1. December 28, 2015 at 8:28 am

    That is an interesting history—i’ve read a few books by Kropotkin —i see him as basically setting up the sort of modern utopian ideal—- ie everyone does a mix of work—some in the fields and factories, some in arts and sciences, in the morning be a neurosurgeon, afternoon as an astronaut, evening as a rock star etc. Doesnt seem to have panned out for most though these ideas still get some discussion. His best to me was his last on ‘ethics’.—its definately dated philosophically —some concepts in there are now seen as confused. His ‘mutual aid’ also is dated—one can get the impression that maybe at one time the lions lay down with the lambs in the garden of eden. (I’ve actually met animal rightists who think meat is murder and also originally every animal was a vegeatarian (they are also anti-abortion). Darwin is also outdated—few know this but he actually held some ‘Lamarckian” ideas (supposedly his nemesis—but adam smith had besides self interest, moral instincts).

    Many of the russians mentioned are history I dont know—its interesting that even in the `1800s people didnt like Darwin—later, under Stalin, Lysenko also didnt like Darwin (as unmarxist); some were also skeptical of ‘jewsih science’ (einstein). (I still run across Marxists or their writings which claim that quantum theory and relativity are actually derived from Marxism—i’ve seen other arguments that say they come from the bible, the koran, or hinduism—they want everyone to accept their dogma as fundamental, and claim anything people use and possibly enjoy derives from that (so ignore the scientists except to fix your computer). (Under Stalin, russian math and science apparently was in a similar, or worse state than artists in the USA (eg Paul Robeson) in the MCarthy era. I learned one of my favorite books—old one from 20’s–one of the first to use stochastic processes formalism—aparently was plagiarized from someone who was sent to one of the gulags—one way to solve job competition problems. It can be mentioned that Darwinian ‘competitive survival’ was actually dervied from his reading of adam smith.).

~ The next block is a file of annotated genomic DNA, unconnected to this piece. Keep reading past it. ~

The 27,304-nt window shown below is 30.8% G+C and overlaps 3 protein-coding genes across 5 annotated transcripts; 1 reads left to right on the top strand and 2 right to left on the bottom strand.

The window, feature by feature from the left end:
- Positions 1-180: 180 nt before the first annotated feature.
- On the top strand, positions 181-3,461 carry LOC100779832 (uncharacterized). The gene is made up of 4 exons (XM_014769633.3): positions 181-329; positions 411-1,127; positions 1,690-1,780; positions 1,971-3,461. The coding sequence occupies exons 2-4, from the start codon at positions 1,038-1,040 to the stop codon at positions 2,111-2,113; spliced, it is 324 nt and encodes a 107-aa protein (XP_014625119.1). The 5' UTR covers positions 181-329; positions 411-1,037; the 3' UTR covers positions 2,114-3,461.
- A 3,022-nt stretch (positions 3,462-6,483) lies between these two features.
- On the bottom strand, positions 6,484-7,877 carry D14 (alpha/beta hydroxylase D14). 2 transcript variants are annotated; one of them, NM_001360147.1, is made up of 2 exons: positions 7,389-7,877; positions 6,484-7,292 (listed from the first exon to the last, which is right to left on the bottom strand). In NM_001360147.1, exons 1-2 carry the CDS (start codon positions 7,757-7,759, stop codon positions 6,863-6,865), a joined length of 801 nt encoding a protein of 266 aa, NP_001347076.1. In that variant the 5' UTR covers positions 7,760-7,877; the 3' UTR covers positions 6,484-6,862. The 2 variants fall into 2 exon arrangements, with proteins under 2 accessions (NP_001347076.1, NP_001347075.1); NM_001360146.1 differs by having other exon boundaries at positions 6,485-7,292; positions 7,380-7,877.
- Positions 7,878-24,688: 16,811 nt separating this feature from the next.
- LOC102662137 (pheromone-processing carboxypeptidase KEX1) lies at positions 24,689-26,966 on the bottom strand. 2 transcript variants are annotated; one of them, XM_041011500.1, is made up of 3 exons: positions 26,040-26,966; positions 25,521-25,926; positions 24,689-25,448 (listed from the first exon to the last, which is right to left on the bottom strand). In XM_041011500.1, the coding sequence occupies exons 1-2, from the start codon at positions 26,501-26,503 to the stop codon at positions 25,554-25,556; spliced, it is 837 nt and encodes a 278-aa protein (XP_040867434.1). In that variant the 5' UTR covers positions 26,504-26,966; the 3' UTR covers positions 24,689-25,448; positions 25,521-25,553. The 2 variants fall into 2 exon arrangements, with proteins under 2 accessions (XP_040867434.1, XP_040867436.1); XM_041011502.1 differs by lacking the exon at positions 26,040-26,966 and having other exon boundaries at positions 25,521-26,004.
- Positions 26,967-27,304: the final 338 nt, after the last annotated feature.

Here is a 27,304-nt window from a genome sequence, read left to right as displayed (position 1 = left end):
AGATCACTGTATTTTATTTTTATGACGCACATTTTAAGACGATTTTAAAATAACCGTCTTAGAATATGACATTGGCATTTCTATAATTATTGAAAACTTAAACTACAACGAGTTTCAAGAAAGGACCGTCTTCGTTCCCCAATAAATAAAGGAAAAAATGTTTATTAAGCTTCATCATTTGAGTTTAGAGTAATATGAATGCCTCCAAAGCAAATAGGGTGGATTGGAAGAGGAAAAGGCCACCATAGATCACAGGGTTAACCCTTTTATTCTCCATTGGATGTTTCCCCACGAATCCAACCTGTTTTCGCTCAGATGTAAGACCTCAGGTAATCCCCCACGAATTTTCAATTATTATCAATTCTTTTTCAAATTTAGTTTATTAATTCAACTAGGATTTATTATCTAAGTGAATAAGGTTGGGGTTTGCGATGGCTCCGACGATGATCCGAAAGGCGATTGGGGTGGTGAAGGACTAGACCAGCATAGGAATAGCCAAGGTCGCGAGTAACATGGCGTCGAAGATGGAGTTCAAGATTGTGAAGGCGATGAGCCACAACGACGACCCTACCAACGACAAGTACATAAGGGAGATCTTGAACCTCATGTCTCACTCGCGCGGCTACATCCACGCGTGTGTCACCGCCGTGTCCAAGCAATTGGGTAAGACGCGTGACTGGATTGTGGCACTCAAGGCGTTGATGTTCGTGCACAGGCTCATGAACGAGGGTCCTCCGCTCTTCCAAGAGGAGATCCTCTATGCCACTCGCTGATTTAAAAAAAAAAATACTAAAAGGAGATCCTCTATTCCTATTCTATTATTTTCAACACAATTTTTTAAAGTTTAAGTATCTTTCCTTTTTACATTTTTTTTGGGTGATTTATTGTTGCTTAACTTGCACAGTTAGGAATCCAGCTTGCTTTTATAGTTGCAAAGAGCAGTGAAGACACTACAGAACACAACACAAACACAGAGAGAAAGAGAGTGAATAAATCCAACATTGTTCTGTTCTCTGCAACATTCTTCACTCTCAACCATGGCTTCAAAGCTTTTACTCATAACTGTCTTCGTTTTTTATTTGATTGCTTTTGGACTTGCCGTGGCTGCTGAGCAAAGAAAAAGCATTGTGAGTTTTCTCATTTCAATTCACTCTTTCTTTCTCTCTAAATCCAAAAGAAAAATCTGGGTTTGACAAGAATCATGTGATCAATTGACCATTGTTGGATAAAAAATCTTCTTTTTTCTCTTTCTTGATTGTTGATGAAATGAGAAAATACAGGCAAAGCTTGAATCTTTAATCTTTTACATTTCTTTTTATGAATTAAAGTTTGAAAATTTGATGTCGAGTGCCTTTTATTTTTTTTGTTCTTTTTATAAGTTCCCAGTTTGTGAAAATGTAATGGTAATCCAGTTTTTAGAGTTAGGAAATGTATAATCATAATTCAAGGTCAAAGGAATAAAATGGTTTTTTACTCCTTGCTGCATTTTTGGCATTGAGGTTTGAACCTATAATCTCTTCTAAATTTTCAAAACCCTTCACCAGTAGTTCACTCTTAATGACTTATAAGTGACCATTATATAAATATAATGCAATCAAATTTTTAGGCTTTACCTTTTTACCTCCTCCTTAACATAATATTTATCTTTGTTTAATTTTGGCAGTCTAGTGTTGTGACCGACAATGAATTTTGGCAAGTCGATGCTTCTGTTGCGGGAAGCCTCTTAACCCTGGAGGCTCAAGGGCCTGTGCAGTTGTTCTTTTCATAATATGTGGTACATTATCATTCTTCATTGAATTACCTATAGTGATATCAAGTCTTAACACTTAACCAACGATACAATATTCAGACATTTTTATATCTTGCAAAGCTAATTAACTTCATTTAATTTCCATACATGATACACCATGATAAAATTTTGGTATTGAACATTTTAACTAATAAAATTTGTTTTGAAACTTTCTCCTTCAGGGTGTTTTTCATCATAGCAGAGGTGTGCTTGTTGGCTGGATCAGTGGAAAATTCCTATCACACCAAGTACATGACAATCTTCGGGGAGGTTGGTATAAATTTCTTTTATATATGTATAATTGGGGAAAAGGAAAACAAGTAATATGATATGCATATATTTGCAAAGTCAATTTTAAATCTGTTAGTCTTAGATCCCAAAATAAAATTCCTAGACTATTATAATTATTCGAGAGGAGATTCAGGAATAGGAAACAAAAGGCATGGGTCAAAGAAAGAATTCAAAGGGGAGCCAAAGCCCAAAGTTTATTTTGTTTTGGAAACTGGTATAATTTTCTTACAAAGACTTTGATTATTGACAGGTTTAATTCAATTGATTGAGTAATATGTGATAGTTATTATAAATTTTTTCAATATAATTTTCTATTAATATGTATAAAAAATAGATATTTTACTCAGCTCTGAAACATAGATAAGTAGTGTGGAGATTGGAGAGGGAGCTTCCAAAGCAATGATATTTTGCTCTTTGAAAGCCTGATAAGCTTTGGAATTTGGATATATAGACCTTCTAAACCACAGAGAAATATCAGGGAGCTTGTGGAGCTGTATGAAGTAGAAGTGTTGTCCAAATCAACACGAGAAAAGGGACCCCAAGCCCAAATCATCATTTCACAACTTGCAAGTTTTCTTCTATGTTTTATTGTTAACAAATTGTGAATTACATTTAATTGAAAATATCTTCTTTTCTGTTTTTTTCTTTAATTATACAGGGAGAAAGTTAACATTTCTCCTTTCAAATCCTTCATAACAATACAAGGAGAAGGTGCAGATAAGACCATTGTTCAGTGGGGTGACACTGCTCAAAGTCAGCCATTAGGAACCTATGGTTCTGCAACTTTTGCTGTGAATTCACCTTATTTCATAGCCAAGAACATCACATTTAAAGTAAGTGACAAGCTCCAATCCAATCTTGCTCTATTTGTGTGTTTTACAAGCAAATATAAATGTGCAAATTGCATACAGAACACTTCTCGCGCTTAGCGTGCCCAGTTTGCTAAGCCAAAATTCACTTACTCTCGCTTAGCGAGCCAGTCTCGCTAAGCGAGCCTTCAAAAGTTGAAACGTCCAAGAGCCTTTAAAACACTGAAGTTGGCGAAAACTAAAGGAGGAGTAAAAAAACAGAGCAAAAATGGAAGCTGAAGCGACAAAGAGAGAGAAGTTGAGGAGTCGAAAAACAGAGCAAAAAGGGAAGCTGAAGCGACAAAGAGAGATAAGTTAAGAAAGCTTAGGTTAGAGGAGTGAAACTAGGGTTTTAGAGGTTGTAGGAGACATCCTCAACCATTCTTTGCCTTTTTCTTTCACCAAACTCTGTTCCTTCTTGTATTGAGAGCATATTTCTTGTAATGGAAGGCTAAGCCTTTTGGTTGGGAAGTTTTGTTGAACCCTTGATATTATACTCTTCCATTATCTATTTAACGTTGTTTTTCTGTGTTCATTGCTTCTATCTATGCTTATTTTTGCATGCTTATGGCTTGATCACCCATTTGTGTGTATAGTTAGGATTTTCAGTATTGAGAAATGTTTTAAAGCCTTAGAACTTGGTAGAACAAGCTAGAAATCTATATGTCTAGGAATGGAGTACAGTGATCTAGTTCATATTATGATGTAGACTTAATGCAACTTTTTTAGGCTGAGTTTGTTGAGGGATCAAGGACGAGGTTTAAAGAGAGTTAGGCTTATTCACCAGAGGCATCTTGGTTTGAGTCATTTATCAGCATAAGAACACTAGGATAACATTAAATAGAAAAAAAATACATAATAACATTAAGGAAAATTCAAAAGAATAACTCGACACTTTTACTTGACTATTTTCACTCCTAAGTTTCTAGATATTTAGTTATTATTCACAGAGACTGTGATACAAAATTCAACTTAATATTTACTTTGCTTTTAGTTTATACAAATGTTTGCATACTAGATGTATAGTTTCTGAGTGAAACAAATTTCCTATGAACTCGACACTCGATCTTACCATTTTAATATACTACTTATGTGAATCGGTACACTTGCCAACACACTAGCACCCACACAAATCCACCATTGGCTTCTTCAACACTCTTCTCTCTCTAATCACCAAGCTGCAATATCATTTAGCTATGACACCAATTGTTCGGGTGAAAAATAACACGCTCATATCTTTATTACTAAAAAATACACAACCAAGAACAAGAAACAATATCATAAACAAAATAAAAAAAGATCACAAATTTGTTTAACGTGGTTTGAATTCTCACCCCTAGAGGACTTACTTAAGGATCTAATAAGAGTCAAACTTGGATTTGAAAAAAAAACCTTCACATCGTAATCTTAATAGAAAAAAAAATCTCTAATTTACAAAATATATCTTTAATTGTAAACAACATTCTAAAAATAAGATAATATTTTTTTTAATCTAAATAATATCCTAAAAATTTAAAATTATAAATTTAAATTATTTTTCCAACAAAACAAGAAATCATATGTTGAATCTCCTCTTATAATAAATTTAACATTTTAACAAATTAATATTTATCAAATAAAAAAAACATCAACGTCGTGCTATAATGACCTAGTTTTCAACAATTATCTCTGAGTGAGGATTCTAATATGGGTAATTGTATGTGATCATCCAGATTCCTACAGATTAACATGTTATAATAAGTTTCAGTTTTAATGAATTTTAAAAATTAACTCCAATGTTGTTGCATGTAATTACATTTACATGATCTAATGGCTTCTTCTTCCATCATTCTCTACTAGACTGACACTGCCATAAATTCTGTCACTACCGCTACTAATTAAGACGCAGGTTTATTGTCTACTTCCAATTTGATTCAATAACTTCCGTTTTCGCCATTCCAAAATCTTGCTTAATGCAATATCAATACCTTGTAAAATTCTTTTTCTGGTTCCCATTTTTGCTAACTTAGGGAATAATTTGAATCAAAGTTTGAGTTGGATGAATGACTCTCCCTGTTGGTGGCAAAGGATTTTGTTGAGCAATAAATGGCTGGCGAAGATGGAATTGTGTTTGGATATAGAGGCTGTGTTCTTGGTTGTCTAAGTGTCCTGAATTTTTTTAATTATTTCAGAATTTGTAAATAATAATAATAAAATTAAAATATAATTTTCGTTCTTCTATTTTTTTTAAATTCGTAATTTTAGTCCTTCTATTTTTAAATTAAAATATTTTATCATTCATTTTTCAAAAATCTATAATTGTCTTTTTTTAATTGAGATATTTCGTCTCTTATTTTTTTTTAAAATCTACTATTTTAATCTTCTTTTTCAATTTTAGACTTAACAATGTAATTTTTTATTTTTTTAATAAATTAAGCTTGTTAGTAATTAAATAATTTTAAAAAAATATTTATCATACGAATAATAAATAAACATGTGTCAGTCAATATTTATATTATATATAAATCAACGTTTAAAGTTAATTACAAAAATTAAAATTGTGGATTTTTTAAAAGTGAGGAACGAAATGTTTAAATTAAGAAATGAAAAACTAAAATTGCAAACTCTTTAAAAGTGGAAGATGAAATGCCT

Cooperation has been contentious in biology and ‘sociobiology’. It had some influence as a topic up until the 60’s, and then the ‘selfish gene’ sort of view took over (Trivers, G C Williams, Dawkins etc.) You can still see these debates fairly recently. See for example, S Pinker in edge.org/conversations/steven_pinker-the-false-allure-of-group-selection , Pinker is totally demolished in the comments section of that article by people who know math. Pinker is what i call a ‘vulgar darwinist’ as there are ‘vulgar marxists’ and ‘vulgar’ interpretations of adam smith—they leave out ‘the moral sentiments’ and just focus on cut throat competition—mostly political libertarians. Vulgar marxists are those who can quote capital chapter and verse and know that nothing has been learned since it was written.